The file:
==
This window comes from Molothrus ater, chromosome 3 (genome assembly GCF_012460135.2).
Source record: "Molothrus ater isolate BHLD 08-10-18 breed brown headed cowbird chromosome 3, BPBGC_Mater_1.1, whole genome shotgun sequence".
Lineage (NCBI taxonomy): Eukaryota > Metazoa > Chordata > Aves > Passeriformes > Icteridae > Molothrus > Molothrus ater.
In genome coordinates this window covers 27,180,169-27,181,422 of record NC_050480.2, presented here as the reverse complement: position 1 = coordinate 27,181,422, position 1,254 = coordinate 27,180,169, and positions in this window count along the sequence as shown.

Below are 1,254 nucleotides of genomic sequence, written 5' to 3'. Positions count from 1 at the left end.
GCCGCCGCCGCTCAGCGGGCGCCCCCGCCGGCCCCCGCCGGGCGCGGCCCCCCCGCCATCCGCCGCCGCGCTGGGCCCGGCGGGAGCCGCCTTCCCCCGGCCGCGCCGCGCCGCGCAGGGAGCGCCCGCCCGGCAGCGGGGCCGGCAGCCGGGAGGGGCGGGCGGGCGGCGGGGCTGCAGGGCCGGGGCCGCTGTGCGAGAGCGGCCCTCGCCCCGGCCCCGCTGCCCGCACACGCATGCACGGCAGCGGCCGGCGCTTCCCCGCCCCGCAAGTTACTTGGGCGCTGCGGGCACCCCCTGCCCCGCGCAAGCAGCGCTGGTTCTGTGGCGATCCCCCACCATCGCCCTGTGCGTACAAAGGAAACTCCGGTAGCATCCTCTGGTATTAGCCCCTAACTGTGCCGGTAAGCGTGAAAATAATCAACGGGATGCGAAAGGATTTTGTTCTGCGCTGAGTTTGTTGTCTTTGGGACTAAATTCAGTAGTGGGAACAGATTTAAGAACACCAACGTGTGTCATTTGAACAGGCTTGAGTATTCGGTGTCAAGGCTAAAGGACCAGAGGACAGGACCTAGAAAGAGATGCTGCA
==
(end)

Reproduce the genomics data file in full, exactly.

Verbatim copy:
This window comes from Molothrus ater, chromosome 3 (genome assembly GCF_012460135.2).
Source record: "Molothrus ater isolate BHLD 08-10-18 breed brown headed cowbird chromosome 3, BPBGC_Mater_1.1, whole genome shotgun sequence".
Lineage (NCBI taxonomy): Eukaryota > Metazoa > Chordata > Aves > Passeriformes > Icteridae > Molothrus > Molothrus ater.
In genome coordinates this window covers 27,180,169-27,181,422 of record NC_050480.2, presented here as the reverse complement: position 1 = coordinate 27,181,422, position 1,254 = coordinate 27,180,169, and positions in this window count along the sequence as shown.

Below are 1,254 nucleotides of genomic sequence, written 5' to 3'. Positions count from 1 at the left end.
GCCGCCGCCGCTCAGCGGGCGCCCCCGCCGGCCCCCGCCGGGCGCGGCCCCCCCGCCATCCGCCGCCGCGCTGGGCCCGGCGGGAGCCGCCTTCCCCCGGCCGCGCCGCGCCGCGCAGGGAGCGCCCGCCCGGCAGCGGGGCCGGCAGCCGGGAGGGGCGGGCGGGCGGCGGGGCTGCAGGGCCGGGGCCGCTGTGCGAGAGCGGCCCTCGCCCCGGCCCCGCTGCCCGCACACGCATGCACGGCAGCGGCCGGCGCTTCCCCGCCCCGCAAGTTACTTGGGCGCTGCGGGCACCCCCTGCCCCGCGCAAGCAGCGCTGGTTCTGTGGCGATCCCCCACCATCGCCCTGTGCGTACAAAGGAAACTCCGGTAGCATCCTCTGGTATTAGCCCCTAACTGTGCCGGTAAGCGTGAAAATAATCAACGGGATGCGAAAGGATTTTGTTCTGCGCTGAGTTTGTTGTCTTTGGGACTAAATTCAGTAGTGGGAACAGATTTAAGAACACCAACGTGTGTCATTTGAACAGGCTTGAGTATTCGGTGTCAAGGCTAAAGGACCAGAGGACAGGACCTAGAAAGAGATGCTGCA